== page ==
The Analytical Angle: Why Haven’t Past Education Reforms Had More Effect?

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Isabel Harbaugh Macdonald
Smiling schoolgirls walking together
©Vicki Francis/DFID

When so many reforms are developed independently, they are prone to contradict each other.

The National Education Policy Framework launched under the government's 100-day plan calls for a number of changes to Pakistan’s educational system, such as a tech-based Smart Schools System, an Educational Volunteer Programme and an increase in the number of non-formal schools.

While the proposed reforms would be a major change to the current education landscape, they are but a new chapter in a long and active history of education reforms. If we can understand why those past programmes haven’t led to better outcomes for Pakistan’s children, we may be able to do better in the future.

Pakistan invests effort in fixing education

Over the past two decades, Pakistan has been remarkably prolific in passing education reforms. In every key area of policy, from teachers to accountability to basic inputs, the government has pushed through a major reform almost every five years.

The table below visually represents research we have done in collaboration with our colleague Jishnu Das at the World Bank on the reform experience of Punjab over a 15-year period; other provinces have shown similar levels of activity.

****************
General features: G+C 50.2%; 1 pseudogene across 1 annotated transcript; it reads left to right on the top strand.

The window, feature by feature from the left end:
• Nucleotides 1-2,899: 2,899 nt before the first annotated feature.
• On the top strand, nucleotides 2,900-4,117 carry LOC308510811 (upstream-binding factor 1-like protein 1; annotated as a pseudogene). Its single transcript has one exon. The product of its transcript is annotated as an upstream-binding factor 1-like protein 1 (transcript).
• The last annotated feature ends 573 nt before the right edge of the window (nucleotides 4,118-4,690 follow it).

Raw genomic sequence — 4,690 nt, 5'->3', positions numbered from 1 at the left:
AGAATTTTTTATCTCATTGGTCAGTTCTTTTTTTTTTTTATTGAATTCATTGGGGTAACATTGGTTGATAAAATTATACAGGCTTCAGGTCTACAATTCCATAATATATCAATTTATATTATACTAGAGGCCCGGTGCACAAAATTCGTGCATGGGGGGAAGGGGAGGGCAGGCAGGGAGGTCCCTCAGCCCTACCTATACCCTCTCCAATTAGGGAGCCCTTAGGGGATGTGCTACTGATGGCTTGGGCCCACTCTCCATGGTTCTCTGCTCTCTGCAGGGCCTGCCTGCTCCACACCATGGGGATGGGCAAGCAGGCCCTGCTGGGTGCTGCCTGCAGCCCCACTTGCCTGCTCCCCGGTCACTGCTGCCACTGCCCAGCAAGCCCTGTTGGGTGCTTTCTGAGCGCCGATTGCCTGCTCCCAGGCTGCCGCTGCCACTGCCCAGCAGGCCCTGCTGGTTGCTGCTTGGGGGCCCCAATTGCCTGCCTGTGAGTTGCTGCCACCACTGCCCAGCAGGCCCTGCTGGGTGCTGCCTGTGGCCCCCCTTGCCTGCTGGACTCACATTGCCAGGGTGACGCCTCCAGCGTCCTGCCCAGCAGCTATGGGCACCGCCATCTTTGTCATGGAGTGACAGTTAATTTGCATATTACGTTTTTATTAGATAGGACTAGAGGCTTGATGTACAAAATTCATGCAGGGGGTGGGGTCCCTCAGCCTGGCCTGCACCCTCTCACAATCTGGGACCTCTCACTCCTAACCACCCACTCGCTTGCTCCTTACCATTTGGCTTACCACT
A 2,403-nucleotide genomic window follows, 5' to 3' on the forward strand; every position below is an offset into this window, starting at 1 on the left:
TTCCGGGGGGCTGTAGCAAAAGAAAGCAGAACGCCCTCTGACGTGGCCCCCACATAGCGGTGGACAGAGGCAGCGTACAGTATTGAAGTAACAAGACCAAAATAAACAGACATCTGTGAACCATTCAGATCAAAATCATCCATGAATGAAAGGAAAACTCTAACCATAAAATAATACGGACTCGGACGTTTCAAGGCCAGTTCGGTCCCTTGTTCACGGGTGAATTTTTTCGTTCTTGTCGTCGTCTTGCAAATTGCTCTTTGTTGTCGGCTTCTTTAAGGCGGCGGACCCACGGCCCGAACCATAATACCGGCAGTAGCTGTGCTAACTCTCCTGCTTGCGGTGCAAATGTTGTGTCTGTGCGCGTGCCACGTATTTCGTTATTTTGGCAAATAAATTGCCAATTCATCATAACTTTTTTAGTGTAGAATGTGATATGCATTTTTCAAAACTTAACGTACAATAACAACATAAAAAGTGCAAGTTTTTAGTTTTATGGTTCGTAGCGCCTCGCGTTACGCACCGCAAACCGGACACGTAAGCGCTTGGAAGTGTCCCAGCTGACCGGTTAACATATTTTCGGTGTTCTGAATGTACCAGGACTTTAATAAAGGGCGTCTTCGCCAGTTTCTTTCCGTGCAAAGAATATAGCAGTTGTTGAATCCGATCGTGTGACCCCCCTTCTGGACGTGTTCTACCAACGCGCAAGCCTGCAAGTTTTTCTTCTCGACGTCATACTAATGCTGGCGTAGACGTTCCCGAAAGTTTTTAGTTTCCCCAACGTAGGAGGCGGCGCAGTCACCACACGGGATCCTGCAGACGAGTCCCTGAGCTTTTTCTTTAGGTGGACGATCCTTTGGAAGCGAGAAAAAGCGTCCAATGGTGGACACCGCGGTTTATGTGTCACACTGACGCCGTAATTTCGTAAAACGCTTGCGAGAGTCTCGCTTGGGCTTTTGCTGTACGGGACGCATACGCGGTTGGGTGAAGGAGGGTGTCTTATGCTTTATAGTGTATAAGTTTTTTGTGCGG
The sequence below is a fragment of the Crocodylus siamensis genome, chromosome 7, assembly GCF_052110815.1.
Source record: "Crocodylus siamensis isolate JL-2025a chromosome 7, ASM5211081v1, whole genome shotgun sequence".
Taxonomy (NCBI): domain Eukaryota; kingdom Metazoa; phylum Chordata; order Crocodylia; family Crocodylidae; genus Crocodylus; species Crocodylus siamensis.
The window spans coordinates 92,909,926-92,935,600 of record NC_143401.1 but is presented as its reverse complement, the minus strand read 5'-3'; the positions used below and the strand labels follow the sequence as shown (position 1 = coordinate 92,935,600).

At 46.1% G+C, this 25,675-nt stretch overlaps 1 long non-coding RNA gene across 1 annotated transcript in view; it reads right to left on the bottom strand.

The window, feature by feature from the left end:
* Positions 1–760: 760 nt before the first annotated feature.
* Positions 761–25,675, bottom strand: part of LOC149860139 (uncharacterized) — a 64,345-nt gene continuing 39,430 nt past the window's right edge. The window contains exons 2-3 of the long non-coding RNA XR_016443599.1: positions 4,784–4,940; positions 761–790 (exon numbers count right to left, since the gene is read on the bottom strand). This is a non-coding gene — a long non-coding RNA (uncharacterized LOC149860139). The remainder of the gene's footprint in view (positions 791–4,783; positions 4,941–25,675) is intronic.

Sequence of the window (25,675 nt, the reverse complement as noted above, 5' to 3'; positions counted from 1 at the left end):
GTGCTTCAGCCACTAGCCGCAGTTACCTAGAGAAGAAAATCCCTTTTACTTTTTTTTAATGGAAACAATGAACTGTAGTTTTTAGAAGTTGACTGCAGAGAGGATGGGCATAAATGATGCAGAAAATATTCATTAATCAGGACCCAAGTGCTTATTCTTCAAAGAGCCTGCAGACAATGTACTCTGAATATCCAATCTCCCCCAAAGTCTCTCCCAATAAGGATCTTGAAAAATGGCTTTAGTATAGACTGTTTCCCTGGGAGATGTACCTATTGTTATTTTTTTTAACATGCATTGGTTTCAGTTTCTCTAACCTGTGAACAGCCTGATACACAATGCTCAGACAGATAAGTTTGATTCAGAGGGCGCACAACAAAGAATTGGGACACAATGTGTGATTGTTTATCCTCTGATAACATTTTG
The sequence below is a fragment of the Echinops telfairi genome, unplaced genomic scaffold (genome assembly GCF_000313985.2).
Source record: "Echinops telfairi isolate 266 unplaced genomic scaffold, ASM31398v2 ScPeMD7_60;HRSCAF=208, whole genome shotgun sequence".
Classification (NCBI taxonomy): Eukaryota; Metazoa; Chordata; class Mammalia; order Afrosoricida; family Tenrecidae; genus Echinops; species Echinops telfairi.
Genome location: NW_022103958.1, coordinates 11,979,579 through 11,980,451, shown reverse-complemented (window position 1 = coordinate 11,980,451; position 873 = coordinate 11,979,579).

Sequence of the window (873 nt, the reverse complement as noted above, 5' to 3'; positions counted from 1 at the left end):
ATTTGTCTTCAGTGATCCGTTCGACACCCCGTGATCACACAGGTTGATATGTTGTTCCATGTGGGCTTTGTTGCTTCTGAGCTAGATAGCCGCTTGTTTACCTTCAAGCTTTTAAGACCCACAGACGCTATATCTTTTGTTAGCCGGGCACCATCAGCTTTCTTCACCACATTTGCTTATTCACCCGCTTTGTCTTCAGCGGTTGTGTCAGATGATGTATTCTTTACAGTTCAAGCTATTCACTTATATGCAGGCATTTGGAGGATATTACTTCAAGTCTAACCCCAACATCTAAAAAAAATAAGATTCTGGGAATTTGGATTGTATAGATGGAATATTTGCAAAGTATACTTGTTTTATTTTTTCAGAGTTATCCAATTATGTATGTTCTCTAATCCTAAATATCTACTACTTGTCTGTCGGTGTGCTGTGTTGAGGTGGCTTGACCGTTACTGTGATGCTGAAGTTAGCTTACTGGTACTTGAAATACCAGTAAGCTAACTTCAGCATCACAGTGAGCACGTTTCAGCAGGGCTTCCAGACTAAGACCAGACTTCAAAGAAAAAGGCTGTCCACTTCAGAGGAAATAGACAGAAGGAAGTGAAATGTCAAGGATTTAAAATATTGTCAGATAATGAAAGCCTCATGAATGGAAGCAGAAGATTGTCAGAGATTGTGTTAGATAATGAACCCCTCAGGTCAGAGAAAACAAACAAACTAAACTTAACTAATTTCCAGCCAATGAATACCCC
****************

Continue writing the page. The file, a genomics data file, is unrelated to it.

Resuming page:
List of policy reforms

Policy reforms passed nationally or in Punjab
Area of Policy Reforms 2000-2005 2006-2010 2011-2016
Teachers • • • • • • • • • • • • • • • • • • • •
Basic Inputs • • • • • • • • • • • • • • • • • • • • • • •
School Finance     • • •
School Autonomy and Accountability • • • • • • • • • • • • • • • •
Student Assessment • •    
Engaging the Private Sector • • • • • • • • • • • • •
Early Childhood Development • •
School Health & School Feeding

This pace is especially remarkable when compared to peer countries, where reforms are often subject to years of debate or blocked by powerful opposition groups like teachers’ unions or political opponents. Indeed, Pakistan has gained international attention as “perhaps the world’s largest laboratory for education reform.”

Pakistan invests money in fixing education

Vigorous activity in the policy arena has also been accompanied by a striking rise in education spending. National spending on education rose 160 percent from 2011–2017, which fueled improvements in key educational resources like school infrastructure and teacher salaries.

Pakistan government education spending (2010-2016)

Graph showing increasing government education spending
Source: Alif Ailaan; I-SAPS

 

Given the magnitude of changes to both policy and funding, improvements to educational outcomes seemed inevitable, but surprisingly, growth in enrollment and test scores — the two best measures of education success — has been disappointing.

There has been some improvement: today, most Pakistani children attend school at some point in their lives and more are persisting on to secondary school and university. Nonetheless, around 30 percent of students do not reach sixth grade, and enrollment lags behind relatively poorer countries in Africa and Asia that have achieved near universal primary enrollment.

Net enrollment at primary level for 6- to 10-year-olds